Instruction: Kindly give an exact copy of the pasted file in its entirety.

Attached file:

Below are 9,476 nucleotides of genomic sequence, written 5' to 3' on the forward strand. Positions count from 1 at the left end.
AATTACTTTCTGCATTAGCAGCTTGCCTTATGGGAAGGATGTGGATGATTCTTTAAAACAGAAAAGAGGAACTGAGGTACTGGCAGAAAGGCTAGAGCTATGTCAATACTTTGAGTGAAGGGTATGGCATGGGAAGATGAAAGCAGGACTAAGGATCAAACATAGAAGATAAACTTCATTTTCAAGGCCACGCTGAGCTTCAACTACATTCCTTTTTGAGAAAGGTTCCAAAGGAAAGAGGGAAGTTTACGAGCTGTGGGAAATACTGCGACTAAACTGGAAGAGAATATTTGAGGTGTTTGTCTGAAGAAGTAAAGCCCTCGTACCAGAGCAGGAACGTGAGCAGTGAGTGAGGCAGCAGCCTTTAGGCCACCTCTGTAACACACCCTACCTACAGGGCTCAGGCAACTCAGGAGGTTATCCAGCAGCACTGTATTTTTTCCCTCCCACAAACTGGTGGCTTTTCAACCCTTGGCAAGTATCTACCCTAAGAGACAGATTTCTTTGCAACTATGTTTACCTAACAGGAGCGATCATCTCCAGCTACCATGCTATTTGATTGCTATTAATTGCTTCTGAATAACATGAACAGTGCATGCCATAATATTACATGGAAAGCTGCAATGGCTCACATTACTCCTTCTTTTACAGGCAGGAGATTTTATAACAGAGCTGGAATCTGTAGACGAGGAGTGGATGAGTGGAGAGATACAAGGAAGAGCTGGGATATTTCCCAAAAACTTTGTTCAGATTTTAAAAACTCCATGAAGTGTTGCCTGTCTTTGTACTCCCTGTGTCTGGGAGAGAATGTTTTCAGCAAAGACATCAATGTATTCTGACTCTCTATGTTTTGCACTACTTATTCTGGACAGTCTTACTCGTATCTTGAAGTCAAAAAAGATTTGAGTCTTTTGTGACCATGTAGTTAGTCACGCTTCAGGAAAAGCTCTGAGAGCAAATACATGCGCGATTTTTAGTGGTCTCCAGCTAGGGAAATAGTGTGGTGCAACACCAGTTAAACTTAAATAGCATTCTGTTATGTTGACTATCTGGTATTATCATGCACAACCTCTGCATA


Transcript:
Below are 9,476 nucleotides of genomic sequence, written 5' to 3' on the forward strand. Positions count from 1 at the left end.
AATTACTTTCTGCATTAGCAGCTTGCCTTATGGGAAGGATGTGGATGATTCTTTAAAACAGAAAAGAGGAACTGAGGTACTGGCAGAAAGGCTAGAGCTATGTCAATACTTTGAGTGAAGGGTATGGCATGGGAAGATGAAAGCAGGACTAAGGATCAAACATAGAAGATAAACTTCATTTTCAAGGCCACGCTGAGCTTCAACTACATTCCTTTTTGAGAAAGGTTCCAAAGGAAAGAGGGAAGTTTACGAGCTGTGGGAAATACTGCGACTAAACTGGAAGAGAATATTTGAGGTGTTTGTCTGAAGAAGTAAAGCCCTCGTACCAGAGCAGGAACGTGAGCAGTGAGTGAGGCAGCAGCCTTTAGGCCACCTCTGTAACACACCCTACCTACAGGGCTCAGGCAACTCAGGAGGTTATCCAGCAGCACTGTATTTTTTCCCTCCCACAAACTGGTGGCTTTTCAACCCTTGGCAAGTATCTACCCTAAGAGACAGATTTCTTTGCAACTATGTTTACCTAACAGGAGCGATCATCTCCAGCTACCATGCTATTTGATTGCTATTAATTGCTTCTGAATAACATGAACAGTGCATGCCATAATATTACATGGAAAGCTGCAATGGCTCACATTACTCCTTCTTTTACAGGCAGGAGATTTTATAACAGAGCTGGAATCTGTAGACGAGGAGTGGATGAGTGGAGAGATACAAGGAAGAGCTGGGATATTTCCCAAAAACTTTGTTCAGATTTTAAAAACTCCATGAAGTGTTGCCTGTCTTTGTACTCCCTGTGTCTGGGAGAGAATGTTTTCAGCAAAGACATCAATGTATTCTGACTCTCTATGTTTTGCACTACTTATTCTGGACAGTCTTACTCGTATCTTGAAGTCAAAAAAGATTTGAGTCTTTTGTGACCATGTAGTTAGTCACGCTTCAGGAAAAGCTCTGAGAGCAAATACATGCGCGATTTTTAGTGGTCTCCAGCTAGGGAAATAGTGTGGTGCAACACCAGTTAAACTTAAATAGCATTCTGTTATGTTGACTATCTGGTATTATCATGCACAACCTCTGCATA